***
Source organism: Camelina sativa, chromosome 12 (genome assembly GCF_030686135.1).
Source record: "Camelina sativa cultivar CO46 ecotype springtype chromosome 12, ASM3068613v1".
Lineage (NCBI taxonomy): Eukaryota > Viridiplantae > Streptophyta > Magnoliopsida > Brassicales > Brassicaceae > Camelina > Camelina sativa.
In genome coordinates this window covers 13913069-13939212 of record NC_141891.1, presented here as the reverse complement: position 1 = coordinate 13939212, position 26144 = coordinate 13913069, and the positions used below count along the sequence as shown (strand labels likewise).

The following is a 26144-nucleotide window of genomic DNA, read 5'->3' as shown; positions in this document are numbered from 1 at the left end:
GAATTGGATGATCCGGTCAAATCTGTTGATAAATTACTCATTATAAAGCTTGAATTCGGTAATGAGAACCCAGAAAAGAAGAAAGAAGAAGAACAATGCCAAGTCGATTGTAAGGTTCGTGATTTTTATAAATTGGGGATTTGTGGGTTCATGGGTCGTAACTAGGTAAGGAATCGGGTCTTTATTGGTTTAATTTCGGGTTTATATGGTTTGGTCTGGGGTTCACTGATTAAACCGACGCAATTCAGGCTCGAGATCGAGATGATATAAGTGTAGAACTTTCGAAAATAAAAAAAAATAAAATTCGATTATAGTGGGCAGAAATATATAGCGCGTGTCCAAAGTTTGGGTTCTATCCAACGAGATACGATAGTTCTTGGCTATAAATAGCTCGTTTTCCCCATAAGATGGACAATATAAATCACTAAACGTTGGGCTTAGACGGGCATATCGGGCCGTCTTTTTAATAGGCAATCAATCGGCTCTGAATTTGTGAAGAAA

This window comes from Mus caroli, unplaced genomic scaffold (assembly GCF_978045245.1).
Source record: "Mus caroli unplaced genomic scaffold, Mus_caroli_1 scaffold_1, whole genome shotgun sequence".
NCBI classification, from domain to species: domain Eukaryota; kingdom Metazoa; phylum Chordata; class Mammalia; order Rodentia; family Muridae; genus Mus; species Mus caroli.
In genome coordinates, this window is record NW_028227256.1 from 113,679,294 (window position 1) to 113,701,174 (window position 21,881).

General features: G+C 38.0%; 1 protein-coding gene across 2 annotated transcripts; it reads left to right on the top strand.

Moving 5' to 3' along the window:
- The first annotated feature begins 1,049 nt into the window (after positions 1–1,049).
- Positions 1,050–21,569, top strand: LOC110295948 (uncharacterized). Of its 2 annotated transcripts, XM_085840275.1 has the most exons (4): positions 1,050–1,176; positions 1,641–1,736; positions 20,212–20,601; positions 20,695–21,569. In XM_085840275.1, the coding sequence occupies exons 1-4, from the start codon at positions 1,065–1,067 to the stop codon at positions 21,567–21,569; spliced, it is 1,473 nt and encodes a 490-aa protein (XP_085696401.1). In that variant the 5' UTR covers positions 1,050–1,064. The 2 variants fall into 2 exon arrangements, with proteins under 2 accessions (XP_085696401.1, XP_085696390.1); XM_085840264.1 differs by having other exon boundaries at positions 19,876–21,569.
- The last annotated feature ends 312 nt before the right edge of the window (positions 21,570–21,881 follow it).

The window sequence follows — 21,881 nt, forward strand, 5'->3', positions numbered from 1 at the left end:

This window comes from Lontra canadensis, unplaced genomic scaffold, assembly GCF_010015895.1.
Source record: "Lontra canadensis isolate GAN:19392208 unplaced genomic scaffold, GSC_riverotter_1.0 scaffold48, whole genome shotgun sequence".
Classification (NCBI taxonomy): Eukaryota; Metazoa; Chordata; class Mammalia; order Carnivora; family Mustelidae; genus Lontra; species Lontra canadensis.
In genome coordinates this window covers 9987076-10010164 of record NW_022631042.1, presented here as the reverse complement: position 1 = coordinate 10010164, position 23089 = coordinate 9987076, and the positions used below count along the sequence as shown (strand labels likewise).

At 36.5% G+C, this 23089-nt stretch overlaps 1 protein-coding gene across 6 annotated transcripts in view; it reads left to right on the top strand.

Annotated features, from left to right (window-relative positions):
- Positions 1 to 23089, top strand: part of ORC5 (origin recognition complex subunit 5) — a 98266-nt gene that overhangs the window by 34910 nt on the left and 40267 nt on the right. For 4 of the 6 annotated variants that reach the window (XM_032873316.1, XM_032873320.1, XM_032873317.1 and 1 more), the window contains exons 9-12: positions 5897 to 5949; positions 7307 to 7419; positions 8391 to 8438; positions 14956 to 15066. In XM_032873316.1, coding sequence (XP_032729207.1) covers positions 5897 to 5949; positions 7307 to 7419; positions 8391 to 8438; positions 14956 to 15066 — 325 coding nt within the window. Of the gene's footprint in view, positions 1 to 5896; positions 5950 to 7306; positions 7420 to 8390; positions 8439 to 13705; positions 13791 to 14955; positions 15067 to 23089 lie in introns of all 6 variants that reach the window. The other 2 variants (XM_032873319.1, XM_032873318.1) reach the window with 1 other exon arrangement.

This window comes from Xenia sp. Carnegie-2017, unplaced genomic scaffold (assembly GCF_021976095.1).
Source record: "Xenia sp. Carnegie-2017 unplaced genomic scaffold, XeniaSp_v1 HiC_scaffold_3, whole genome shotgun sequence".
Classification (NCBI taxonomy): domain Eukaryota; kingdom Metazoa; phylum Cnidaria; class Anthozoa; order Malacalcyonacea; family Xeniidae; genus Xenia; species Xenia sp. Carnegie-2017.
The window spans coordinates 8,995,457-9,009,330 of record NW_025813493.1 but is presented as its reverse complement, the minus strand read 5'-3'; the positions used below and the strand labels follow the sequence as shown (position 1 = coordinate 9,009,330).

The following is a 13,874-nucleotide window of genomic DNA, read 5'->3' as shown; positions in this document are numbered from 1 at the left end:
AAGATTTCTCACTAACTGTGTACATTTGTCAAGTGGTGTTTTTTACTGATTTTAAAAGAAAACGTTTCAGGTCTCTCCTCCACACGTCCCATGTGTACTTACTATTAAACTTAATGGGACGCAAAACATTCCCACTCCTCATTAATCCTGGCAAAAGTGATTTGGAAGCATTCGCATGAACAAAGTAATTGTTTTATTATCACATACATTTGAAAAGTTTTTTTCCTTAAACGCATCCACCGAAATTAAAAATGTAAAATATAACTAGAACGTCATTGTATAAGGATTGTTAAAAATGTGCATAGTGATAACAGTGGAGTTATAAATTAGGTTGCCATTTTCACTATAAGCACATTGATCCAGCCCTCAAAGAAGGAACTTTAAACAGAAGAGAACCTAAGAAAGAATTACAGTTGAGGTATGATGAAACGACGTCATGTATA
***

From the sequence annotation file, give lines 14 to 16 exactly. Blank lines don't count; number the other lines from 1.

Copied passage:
- Positions 1,050–21,569, top strand: LOC110295948 (uncharacterized). Of its 2 annotated transcripts, XM_085840275.1 has the most exons (4): positions 1,050–1,176; positions 1,641–1,736; positions 20,212–20,601; positions 20,695–21,569. In XM_085840275.1, the coding sequence occupies exons 1-4, from the start codon at positions 1,065–1,067 to the stop codon at positions 21,567–21,569; spliced, it is 1,473 nt and encodes a 490-aa protein (XP_085696401.1). In that variant the 5' UTR covers positions 1,050–1,064. The 2 variants fall into 2 exon arrangements, with proteins under 2 accessions (XP_085696401.1, XP_085696390.1); XM_085840264.1 differs by having other exon boundaries at positions 19,876–21,569.
- The last annotated feature ends 312 nt before the right edge of the window (positions 21,570–21,881 follow it).

The window sequence follows — 21,881 nt, forward strand, 5'->3', positions numbered from 1 at the left end: